Quote:
Originally Posted by Doppleganger
In a 2 season campaign the Germans would ideally only be actually fighting for around a maximum of 5 months in each season. Barbarossa lasted around 6 months and that was a Blitzkrieg campaign interspersed with more traditional 'keil und kassel' operations to reduce encircled pockets.
How long was Barbarossa supposed to last for? Around 8-12 weeks, what actually happened and what the Germans planned for are two different things. Tying into the other and trying to make a basis for a 'two season campaign' won't work. Read "Blitzkreig Legend" by Karl-heinz Frieser.

Quote:
Originally Posted by Doppleganger
Well he did virtually nothing about the signals, despite being warned by 3 separate, reliable sources. There is nothing to suggest he'd react any differently to an altered Operation Barbarossa.
You apparently don't know much about what was going on. It would obviously be useless to try convince you otherwise. Simply put, for every action there is an opposite and equal reaction. There is a reason for the Red Army numbering over 5 million men by 1941 when in the late 1930's they had only around 1 million. In large part that is due to German warmongering.
October 18th, 2007  
Del Boy
 
Quote:
Originally Posted by Kunikov
Have you ever thought about reading literature and learning about the topics you'd like to offer an ill formed opinion on?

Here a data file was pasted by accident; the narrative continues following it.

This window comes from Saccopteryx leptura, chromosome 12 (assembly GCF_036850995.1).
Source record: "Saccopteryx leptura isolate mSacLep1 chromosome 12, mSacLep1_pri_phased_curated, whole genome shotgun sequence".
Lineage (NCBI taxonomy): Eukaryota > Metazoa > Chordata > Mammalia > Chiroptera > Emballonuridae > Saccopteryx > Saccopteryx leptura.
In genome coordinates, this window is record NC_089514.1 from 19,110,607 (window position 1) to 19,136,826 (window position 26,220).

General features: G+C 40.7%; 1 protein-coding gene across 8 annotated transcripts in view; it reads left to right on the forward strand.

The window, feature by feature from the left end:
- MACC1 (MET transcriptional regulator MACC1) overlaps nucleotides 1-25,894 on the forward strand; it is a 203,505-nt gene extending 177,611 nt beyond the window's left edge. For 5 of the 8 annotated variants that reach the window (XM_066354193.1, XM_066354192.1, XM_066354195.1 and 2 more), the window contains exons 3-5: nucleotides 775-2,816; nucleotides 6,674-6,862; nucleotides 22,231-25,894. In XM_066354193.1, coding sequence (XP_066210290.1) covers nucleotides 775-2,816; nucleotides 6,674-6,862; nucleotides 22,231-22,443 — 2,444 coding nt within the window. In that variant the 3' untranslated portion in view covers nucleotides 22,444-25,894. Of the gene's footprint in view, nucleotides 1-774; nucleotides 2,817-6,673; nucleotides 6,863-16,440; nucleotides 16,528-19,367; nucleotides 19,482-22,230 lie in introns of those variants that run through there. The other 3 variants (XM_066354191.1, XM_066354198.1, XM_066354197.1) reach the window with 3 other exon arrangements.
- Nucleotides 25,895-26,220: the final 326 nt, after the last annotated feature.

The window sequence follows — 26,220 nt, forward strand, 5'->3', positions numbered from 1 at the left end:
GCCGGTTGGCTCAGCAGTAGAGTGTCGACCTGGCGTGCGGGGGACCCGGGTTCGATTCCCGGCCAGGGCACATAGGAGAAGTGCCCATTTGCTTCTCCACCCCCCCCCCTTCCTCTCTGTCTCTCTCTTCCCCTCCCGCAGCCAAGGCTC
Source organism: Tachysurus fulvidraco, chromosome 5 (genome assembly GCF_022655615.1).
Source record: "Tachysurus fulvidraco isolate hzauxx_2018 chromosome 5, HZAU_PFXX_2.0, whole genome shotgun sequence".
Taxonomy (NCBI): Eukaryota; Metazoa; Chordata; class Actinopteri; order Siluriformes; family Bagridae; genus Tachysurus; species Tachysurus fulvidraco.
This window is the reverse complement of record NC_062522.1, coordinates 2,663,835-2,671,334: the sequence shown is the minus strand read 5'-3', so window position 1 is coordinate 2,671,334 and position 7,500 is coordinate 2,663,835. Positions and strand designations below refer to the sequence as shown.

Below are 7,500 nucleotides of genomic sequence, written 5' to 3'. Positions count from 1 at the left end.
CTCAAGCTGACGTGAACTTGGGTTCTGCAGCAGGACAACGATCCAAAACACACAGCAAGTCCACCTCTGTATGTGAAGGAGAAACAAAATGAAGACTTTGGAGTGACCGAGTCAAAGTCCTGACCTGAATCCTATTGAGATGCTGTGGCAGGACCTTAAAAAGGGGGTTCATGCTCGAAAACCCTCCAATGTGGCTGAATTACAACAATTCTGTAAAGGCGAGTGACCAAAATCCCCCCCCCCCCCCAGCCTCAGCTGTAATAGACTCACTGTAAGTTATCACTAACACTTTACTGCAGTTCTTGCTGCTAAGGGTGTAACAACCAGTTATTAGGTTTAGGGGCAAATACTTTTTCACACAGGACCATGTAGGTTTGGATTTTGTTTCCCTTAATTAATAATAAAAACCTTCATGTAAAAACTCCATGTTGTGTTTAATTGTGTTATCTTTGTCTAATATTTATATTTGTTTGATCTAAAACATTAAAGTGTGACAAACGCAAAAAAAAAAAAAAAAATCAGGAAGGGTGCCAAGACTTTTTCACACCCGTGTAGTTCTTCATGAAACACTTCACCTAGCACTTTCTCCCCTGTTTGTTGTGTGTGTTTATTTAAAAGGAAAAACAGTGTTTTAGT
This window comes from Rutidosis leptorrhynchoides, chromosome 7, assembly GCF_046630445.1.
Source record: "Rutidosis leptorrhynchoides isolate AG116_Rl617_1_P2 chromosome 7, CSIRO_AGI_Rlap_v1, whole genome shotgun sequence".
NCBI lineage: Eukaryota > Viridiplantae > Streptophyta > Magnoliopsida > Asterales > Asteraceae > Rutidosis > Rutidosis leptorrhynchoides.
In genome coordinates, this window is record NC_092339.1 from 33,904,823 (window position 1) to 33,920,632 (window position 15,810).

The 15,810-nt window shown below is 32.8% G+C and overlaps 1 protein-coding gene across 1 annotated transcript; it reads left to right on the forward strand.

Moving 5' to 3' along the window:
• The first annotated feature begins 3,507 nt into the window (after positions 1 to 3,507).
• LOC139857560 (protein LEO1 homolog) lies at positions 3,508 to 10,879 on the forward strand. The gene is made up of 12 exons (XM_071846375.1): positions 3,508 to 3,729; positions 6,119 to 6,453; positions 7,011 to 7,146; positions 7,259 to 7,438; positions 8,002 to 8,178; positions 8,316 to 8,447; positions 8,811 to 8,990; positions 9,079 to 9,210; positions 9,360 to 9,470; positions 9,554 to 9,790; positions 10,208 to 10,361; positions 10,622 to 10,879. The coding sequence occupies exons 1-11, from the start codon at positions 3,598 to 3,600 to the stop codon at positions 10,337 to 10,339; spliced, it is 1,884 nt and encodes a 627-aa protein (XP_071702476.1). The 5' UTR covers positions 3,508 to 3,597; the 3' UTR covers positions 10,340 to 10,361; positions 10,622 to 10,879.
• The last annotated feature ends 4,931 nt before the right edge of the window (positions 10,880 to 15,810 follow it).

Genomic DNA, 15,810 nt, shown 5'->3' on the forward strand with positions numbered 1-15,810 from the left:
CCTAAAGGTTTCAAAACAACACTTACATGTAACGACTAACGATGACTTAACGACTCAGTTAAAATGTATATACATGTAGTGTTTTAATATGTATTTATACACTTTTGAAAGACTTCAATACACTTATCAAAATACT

Ooooooooooh! No need to throw your rattle out of your pram old chap. Why not pull your finger out and try a smile. Glad to know you can read, not all of us are that bright.
October 18th, 2007  
Doppleganger
 
 
Quote:
Originally Posted by Kunikov
The creators of the concept of Blitzkrieg.
When did they say this?

Quote:
Originally Posted by Kunikov
How long was Barbarossa supposed to last for? Around 8-12 weeks, what actually happened and what the Germans planned for are two different things. Tying into the other and trying to make a basis for a 'two season campaign' won't work. Read "Blitzkreig Legend" by Karl-heinz Frieser.
Why can't you tell me yourself why you think it won't work.

Quote:
Originally Posted by Kunikov
You apparently don't know much about what was going on. It would obviously be useless to try convince you otherwise. Simply put, for every action there is an opposite and equal reaction. There is a reason for the Red Army numbering over 5 million men by 1941 when in the late 1930's they had only around 1 million. In large part that is due to German warmongering.
Is that so? What you posted here is basically waffle and has nothing to do with my point that Stalin did very little when he knew of the impending German invasion. Unless you have respected sources that state otherwise?
October 18th, 2007  
LeEnfield
 
 
There were to few Germans and to many Russians. The Germans did not have the man power to hold what they had taken and fight in Russia and North Africa
October 19th, 2007  
Del Boy
 
Quote:
Originally Posted by Del Boy

It seems to me that the Russians, because of their confidence in Generals Janvier and Fevrier, never get serious until Moscow can see the whites of their invaders' eyes. Then they get under their duvets and hibernate.


In retrospect i have come to the conclusion that my above abbreviated history of the campaigns against Russia best sums up their strategies. And they work. And i learnt it at school. And that's the true story of Russian victorious defence, in a few words..